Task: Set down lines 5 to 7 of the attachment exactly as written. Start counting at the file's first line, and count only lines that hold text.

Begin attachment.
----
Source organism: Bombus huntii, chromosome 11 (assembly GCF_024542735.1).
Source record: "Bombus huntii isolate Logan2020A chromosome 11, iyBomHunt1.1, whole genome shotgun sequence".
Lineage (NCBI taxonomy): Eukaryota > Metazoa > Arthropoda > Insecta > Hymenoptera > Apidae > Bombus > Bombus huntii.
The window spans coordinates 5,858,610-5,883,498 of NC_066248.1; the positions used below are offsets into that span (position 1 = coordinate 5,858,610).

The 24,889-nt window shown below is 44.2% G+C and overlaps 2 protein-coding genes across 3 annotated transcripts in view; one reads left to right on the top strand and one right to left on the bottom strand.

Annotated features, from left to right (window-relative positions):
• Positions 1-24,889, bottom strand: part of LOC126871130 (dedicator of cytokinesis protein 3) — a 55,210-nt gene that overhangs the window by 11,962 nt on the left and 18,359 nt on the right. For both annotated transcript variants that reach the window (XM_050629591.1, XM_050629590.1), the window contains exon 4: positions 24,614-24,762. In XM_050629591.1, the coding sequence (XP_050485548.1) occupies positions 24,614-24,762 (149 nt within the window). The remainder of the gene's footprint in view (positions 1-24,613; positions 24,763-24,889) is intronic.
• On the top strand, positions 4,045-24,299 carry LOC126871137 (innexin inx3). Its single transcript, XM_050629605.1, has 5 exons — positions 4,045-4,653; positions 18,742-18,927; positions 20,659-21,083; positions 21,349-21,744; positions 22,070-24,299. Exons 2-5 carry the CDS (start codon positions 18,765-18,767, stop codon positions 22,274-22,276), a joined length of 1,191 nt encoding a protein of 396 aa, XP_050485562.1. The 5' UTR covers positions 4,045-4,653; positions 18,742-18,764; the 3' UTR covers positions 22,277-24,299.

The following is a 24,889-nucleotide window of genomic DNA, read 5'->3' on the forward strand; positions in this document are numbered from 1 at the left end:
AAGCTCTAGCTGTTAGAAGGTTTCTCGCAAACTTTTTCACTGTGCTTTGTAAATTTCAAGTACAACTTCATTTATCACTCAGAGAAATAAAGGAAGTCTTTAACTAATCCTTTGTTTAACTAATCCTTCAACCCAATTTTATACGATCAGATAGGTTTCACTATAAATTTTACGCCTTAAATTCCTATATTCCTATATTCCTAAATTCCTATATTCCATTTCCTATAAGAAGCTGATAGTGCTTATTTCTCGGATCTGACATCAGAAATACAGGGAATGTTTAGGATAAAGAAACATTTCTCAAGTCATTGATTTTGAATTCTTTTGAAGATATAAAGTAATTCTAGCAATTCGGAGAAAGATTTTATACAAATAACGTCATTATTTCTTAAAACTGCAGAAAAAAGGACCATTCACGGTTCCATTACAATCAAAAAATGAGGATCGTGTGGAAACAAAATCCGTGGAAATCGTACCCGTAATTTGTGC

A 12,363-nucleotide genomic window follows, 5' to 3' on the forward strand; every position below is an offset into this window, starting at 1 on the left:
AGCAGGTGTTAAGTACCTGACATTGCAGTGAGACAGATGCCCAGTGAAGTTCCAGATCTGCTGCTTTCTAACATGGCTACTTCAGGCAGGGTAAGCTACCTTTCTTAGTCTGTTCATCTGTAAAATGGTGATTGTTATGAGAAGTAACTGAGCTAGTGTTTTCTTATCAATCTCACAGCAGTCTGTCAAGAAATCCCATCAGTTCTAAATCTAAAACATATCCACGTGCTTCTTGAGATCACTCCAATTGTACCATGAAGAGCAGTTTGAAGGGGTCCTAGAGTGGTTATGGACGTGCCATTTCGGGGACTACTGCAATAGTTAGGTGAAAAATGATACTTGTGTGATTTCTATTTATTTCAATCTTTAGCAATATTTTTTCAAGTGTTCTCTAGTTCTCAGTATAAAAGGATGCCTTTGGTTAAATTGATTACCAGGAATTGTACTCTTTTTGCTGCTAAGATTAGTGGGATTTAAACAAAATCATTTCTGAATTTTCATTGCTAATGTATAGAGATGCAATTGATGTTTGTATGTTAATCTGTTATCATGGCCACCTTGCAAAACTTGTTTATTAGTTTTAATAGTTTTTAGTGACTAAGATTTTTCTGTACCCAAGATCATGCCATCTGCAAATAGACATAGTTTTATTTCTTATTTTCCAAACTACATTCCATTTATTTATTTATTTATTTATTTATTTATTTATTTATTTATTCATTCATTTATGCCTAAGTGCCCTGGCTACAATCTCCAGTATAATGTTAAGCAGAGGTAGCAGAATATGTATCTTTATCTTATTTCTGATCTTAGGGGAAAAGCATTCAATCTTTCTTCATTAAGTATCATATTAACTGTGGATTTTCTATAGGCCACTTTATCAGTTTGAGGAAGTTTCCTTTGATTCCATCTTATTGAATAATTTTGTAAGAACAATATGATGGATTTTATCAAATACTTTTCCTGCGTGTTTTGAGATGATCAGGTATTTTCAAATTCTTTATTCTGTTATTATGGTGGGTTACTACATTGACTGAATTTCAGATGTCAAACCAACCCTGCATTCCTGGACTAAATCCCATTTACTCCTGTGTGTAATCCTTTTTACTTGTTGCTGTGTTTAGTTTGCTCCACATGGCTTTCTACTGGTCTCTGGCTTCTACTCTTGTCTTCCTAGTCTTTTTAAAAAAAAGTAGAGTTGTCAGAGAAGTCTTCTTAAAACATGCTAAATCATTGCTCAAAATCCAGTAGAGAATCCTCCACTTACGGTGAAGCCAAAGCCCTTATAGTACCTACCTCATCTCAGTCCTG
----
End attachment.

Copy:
The 24,889-nt window shown below is 44.2% G+C and overlaps 2 protein-coding genes across 3 annotated transcripts in view; one reads left to right on the top strand and one right to left on the bottom strand.

Annotated features, from left to right (window-relative positions):
• Positions 1-24,889, bottom strand: part of LOC126871130 (dedicator of cytokinesis protein 3) — a 55,210-nt gene that overhangs the window by 11,962 nt on the left and 18,359 nt on the right. For both annotated transcript variants that reach the window (XM_050629591.1, XM_050629590.1), the window contains exon 4: positions 24,614-24,762. In XM_050629591.1, the coding sequence (XP_050485548.1) occupies positions 24,614-24,762 (149 nt within the window). The remainder of the gene's footprint in view (positions 1-24,613; positions 24,763-24,889) is intronic.